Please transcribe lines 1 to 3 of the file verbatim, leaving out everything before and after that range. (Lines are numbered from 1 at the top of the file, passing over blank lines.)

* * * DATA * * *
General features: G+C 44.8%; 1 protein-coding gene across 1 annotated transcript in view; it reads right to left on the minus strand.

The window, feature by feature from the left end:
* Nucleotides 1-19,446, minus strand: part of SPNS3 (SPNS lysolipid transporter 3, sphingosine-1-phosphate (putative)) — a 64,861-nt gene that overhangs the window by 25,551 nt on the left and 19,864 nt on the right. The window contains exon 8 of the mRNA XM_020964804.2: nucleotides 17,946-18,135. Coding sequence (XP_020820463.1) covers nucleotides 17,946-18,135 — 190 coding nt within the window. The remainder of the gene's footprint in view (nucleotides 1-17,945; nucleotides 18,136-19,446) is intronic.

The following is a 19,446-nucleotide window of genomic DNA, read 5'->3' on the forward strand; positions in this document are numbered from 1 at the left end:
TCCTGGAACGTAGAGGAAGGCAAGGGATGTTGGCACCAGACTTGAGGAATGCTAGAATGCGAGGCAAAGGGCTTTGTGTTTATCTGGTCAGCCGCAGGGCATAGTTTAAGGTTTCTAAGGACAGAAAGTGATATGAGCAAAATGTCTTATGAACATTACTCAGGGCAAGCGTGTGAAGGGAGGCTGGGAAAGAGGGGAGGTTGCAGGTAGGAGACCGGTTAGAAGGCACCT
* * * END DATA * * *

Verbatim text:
General features: G+C 44.8%; 1 protein-coding gene across 1 annotated transcript in view; it reads right to left on the minus strand.

The window, feature by feature from the left end:
* Nucleotides 1-19,446, minus strand: part of SPNS3 (SPNS lysolipid transporter 3, sphingosine-1-phosphate (putative)) — a 64,861-nt gene that overhangs the window by 25,551 nt on the left and 19,864 nt on the right. The window contains exon 8 of the mRNA XM_020964804.2: nucleotides 17,946-18,135. Coding sequence (XP_020820463.1) covers nucleotides 17,946-18,135 — 190 coding nt within the window. The remainder of the gene's footprint in view (nucleotides 1-17,945; nucleotides 18,136-19,446) is intronic.